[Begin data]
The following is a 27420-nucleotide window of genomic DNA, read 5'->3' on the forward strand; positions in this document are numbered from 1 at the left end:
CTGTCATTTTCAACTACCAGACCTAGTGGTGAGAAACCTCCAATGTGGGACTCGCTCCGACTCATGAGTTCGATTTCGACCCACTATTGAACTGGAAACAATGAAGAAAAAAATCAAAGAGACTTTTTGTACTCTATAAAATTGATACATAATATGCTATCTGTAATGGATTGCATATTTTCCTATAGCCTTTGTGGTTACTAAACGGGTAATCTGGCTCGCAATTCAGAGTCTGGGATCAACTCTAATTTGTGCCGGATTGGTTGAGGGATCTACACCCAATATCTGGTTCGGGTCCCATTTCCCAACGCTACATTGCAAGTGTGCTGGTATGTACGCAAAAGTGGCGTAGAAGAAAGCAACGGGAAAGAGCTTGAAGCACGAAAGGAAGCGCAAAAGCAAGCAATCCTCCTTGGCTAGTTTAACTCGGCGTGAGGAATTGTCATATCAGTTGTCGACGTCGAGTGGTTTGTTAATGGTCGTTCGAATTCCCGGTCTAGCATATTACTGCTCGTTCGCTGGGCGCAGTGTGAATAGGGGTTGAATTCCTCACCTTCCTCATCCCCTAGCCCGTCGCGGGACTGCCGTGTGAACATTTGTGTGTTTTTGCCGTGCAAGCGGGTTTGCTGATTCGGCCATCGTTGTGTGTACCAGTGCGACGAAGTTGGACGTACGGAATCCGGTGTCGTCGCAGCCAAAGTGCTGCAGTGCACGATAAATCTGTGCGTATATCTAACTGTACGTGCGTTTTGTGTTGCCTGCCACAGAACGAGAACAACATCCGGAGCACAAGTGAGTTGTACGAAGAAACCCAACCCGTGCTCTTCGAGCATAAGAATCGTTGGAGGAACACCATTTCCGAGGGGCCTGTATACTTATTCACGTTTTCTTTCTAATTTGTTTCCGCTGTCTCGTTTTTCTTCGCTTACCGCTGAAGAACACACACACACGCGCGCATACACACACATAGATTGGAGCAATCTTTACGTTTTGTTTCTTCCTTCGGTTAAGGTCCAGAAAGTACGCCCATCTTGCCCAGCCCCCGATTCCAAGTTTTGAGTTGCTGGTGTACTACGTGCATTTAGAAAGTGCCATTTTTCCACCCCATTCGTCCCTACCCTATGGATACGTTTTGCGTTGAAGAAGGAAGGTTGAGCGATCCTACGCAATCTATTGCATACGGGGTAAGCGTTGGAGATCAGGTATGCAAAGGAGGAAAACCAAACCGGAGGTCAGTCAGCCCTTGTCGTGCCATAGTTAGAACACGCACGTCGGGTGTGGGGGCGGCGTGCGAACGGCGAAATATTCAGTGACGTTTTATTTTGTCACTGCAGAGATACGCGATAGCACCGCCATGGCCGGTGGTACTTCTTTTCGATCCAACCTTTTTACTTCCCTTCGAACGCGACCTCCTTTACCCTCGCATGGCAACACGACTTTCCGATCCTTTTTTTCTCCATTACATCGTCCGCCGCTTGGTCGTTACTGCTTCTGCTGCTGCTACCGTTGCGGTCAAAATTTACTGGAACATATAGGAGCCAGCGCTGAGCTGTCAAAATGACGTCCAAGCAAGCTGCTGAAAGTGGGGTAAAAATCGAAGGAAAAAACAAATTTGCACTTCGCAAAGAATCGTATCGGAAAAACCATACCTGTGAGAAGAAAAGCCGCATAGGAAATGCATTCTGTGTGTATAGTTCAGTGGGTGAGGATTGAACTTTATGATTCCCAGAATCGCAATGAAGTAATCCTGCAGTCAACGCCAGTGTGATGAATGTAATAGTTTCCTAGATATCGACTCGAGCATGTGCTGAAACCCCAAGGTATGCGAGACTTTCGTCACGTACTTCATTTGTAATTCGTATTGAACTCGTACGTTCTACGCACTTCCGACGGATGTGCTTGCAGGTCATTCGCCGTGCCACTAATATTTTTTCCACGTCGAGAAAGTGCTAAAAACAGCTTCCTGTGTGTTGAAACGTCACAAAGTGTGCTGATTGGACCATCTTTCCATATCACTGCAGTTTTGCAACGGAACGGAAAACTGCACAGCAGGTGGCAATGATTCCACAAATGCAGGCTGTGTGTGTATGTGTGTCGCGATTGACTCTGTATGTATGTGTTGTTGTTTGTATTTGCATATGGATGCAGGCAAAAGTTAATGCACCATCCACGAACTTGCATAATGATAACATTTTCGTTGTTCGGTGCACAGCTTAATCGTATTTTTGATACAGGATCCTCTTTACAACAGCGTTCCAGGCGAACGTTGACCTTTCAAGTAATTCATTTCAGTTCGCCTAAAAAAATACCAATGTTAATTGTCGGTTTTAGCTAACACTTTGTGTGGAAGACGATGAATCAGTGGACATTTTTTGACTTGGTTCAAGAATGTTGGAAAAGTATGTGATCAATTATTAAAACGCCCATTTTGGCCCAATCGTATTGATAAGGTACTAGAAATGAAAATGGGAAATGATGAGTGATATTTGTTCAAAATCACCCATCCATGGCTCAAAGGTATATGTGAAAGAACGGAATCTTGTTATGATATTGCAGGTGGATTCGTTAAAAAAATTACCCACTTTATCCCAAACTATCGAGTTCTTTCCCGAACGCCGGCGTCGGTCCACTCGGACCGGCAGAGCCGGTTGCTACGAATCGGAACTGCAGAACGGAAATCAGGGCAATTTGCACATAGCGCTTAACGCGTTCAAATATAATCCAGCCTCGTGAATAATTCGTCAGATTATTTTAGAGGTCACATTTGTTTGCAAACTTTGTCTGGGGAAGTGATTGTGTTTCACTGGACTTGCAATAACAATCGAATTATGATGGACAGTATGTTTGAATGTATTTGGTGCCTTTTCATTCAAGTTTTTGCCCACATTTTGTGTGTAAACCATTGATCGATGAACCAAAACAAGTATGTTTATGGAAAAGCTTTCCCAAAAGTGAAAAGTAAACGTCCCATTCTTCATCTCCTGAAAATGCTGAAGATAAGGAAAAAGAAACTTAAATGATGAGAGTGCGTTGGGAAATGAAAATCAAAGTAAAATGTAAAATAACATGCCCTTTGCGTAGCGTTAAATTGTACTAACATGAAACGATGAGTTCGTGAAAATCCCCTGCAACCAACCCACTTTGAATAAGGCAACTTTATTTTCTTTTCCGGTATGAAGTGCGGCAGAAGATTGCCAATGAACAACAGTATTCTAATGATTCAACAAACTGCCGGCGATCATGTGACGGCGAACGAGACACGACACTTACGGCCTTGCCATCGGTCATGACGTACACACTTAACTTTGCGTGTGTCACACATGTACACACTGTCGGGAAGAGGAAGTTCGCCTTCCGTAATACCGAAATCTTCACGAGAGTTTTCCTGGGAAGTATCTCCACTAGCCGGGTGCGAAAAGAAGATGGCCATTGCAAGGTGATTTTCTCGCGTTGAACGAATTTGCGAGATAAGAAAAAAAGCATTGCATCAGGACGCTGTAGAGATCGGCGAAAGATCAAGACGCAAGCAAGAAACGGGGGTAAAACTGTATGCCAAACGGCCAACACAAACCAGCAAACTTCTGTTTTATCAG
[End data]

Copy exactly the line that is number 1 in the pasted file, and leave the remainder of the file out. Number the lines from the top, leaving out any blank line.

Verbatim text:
The following is a 27420-nucleotide window of genomic DNA, read 5'->3' on the forward strand; positions in this document are numbered from 1 at the left end: